A new report prepared by leading scientists, thought leaders and policy experts, A Vision and Pathway for NIH , includes recommendations for the new Administration to further advance the nation’s leading biomedical research and health agency-- the National Institutes of Health (NIH). The goal is to better align agency organization and policies with present and future strategies for achieving the highest impact in research and training, and improving health outcomes. The report, written by an ad hoc working group, led by Research!America board member Keith Yamamoto, Ph.D., Vice Chancellor for Science Policy and Strategy; Director, UCSF Precision Medicine; Vice Dean for Research, School of...
Dear Research Advocate: A very close election has entered the history books, in the process laying bare the profound divisions that will challenge all our elected representatives as they seek to unify and heal the nation. We have been deluged with questions about the impact of a Trump Administration on science. A useful primer is his answers to the ScienceDebate.org questionnaire that we and several other groups worked together to create. For example, President-elect Trump says this: “...the federal government should encourage innovation in the areas of space exploration and investment in research and development across the broad landscape of academia.” He also says this: “Though there are...
What, in y our view, are the major challenges facing our nation’s research enterprise? Biomedical research is the driving force behind decades of advances that have improved the health of people in every corner of America—including the lives of those affected by breast cancer. With a robust and sustained investment in biomedical research, the possibilities would be endless. The National Institutes of Health (NIH) and its National Cancer Institute (NCI) have played a role in every major cancer prevention, detection and treatment advance in breast cancer for decades. Within the NIH, the NCI is the principal agency for cancer research and training. The NCI has funded numerous major breast...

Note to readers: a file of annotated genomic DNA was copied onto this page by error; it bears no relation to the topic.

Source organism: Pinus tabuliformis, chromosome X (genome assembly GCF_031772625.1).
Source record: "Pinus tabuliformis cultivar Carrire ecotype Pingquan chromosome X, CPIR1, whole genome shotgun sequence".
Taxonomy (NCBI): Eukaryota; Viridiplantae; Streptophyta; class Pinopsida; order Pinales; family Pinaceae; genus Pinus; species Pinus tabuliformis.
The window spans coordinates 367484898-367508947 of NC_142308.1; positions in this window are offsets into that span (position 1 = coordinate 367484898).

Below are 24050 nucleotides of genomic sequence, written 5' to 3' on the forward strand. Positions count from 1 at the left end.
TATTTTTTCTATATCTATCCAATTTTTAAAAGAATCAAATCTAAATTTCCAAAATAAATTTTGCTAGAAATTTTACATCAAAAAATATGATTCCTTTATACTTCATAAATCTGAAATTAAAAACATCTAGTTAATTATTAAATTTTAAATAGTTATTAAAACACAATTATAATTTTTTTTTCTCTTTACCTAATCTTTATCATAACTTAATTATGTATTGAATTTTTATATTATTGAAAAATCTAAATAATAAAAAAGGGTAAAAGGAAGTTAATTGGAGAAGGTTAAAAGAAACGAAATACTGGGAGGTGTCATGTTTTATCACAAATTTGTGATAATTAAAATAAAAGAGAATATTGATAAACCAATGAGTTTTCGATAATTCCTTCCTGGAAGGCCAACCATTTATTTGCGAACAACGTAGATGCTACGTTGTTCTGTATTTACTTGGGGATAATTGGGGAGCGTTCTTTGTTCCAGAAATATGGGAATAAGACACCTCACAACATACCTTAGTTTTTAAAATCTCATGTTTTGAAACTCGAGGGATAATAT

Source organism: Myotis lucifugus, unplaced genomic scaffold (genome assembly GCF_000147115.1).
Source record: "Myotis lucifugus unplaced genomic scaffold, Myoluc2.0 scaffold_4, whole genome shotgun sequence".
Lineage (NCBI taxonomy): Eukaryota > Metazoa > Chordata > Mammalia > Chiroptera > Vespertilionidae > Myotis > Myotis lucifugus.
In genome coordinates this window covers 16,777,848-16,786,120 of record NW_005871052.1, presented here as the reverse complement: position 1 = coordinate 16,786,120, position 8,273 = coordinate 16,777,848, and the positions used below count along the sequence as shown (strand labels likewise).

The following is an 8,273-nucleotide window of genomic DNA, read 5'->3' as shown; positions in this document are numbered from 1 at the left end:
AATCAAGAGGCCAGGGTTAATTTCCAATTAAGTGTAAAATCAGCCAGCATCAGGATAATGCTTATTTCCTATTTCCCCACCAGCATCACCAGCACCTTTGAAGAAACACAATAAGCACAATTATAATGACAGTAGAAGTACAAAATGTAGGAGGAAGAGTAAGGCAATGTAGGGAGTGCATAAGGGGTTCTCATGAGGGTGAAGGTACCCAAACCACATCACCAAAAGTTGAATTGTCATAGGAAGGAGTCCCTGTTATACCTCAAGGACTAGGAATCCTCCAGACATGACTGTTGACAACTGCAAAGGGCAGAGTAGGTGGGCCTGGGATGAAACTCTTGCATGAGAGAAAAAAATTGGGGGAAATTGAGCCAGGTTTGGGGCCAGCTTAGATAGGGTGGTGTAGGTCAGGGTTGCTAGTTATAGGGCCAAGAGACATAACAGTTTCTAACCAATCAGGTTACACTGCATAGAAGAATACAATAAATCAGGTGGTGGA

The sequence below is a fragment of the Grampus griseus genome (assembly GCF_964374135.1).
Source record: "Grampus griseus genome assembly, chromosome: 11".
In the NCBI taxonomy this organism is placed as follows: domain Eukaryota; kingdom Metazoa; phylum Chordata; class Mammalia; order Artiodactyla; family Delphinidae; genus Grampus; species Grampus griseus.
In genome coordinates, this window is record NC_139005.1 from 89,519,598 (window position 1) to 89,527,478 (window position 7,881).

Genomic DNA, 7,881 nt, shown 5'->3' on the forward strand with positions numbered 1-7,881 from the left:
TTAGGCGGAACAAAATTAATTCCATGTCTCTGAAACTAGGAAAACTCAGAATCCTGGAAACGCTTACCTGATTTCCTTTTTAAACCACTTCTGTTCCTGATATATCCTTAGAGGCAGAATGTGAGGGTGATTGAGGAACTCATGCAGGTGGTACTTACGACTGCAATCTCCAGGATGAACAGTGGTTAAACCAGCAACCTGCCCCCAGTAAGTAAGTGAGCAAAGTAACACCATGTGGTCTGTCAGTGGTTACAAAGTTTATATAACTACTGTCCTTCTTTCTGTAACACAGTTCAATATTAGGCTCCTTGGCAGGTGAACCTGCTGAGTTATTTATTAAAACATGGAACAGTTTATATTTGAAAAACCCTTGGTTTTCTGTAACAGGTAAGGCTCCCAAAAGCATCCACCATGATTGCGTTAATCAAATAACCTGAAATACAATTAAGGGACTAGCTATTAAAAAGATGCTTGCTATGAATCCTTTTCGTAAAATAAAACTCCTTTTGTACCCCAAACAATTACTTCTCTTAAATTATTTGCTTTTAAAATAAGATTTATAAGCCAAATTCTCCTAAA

U.S. investments in medical and health research and development (R&D) grew by 13.3% over a three year period (2013 – 2015), according to Research!America’s new investment report . However, medical and health R&D represents a small fraction of total spending on health. Currently, the U.S. spends less than 5 cents of every health dollar on R&D to prevent, treat, and cure disease. More than half of Americans (56%) say that is not enough, a recent public opinion survey shows. Industry, including pharmaceutical, medical technolo­gy, biotechnology and health IT companies, invests more in R&D than other sectors. In 2015, industry invested 64.7% of total spending, followed by the...
Founded in 1977, the American Pain Society (APS) is a multidisciplinary organization of basic and clinical scientists, practicing clinicians, policy analysts and others who conduct pain research, treat pain and advocate for individuals with pain. The mission of APS is to advance pain-related research, education, treatment and professional practice. In 2010, after a decade of APS advocacy efforts to address pain as a national issue, the National Institutes of Health (NIH) contracted with the Institute of Medicine (IOM) to undertake a study and make recommendations “to increase the recognition of pain as a significant public health problem in the United States.” According to their landmark...

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Without research, there is no hope.
The Honorable Paul G. Rogers